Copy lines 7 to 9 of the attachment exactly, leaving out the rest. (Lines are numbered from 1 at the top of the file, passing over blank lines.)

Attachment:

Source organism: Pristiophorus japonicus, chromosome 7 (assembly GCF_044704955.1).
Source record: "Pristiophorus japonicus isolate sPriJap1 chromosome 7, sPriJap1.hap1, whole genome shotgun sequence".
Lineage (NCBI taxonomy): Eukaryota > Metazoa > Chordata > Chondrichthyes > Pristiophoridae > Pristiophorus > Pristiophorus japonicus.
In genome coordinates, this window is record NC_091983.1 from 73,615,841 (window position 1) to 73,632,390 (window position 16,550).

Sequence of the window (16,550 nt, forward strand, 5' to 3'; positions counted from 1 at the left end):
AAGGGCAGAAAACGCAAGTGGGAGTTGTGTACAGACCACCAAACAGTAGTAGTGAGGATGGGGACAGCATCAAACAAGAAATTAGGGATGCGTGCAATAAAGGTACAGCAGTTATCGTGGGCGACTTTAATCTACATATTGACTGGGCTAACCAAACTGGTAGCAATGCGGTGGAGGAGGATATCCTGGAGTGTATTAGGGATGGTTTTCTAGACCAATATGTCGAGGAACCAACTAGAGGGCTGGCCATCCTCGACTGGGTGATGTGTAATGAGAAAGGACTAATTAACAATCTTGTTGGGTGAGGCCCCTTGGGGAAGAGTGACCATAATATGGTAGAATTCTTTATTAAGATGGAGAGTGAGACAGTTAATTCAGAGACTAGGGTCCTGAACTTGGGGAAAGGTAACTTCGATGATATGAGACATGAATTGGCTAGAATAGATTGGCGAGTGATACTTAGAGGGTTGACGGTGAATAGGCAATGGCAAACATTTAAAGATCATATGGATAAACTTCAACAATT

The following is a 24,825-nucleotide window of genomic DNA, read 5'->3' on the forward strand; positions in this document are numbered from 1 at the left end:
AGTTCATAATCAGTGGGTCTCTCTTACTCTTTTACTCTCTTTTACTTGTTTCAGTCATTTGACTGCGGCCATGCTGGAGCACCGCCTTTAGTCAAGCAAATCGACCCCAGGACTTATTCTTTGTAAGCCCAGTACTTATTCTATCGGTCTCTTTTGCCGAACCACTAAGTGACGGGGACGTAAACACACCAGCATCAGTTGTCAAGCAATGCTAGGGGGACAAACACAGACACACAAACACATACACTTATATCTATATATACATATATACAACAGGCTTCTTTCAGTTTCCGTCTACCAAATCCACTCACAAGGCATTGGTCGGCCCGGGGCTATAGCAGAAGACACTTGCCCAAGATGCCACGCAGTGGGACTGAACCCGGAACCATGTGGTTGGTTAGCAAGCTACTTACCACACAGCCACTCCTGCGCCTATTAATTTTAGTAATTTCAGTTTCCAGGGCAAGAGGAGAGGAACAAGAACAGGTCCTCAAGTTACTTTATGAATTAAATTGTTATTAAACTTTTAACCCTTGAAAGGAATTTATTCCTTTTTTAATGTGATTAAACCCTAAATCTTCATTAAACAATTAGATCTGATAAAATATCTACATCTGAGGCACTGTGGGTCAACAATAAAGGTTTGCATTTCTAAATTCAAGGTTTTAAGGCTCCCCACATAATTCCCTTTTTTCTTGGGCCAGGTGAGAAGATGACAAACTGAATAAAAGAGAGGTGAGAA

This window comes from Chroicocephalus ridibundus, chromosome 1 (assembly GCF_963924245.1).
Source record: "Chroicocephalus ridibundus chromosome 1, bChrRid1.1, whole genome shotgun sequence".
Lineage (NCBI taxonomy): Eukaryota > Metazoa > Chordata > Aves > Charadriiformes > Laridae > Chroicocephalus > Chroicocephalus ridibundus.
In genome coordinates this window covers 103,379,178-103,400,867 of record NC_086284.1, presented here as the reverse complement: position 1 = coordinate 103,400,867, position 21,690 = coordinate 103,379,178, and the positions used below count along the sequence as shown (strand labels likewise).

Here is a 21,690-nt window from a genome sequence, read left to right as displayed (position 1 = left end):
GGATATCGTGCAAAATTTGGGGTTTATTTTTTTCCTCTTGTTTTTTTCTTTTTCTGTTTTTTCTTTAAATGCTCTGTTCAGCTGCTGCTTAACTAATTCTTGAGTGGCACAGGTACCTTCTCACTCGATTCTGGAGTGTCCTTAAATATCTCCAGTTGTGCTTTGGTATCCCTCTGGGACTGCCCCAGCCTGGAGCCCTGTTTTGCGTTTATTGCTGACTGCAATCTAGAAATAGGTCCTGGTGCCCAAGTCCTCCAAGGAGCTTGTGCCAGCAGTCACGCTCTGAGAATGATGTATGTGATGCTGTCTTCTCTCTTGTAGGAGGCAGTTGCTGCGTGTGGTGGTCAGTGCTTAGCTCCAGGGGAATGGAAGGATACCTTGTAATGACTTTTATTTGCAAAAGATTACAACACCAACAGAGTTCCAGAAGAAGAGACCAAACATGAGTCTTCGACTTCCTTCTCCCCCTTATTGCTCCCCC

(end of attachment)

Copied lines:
The following is a 24,825-nucleotide window of genomic DNA, read 5'->3' on the forward strand; positions in this document are numbered from 1 at the left end:
AGTTCATAATCAGTGGGTCTCTCTTACTCTTTTACTCTCTTTTACTTGTTTCAGTCATTTGACTGCGGCCATGCTGGAGCACCGCCTTTAGTCAAGCAAATCGACCCCAGGACTTATTCTTTGTAAGCCCAGTACTTATTCTATCGGTCTCTTTTGCCGAACCACTAAGTGACGGGGACGTAAACACACCAGCATCAGTTGTCAAGCAATGCTAGGGGGACAAACACAGACACACAAACACATACACTTATATCTATATATACATATATACAACAGGCTTCTTTCAGTTTCCGTCTACCAAATCCACTCACAAGGCATTGGTCGGCCCGGGGCTATAGCAGAAGACACTTGCCCAAGATGCCACGCAGTGGGACTGAACCCGGAACCATGTGGTTGGTTAGCAAGCTACTTACCACACAGCCACTCCTGCGCCTATTAATTTTAGTAATTTCAGTTTCCAGGGCAAGAGGAGAGGAACAAGAACAGGTCCTCAAGTTACTTTATGAATTAAATTGTTATTAAACTTTTAACCCTTGAAAGGAATTTATTCCTTTTTTAATGTGATTAAACCCTAAATCTTCATTAAACAATTAGATCTGATAAAATATCTACATCTGAGGCACTGTGGGTCAACAATAAAGGTTTGCATTTCTAAATTCAAGGTTTTAAGGCTCCCCACATAATTCCCTTTTTTCTTGGGCCAGGTGAGAAGATGACAAACTGAATAAAAGAGAGGTGAGAA

This window comes from Chroicocephalus ridibundus, chromosome 1 (assembly GCF_963924245.1).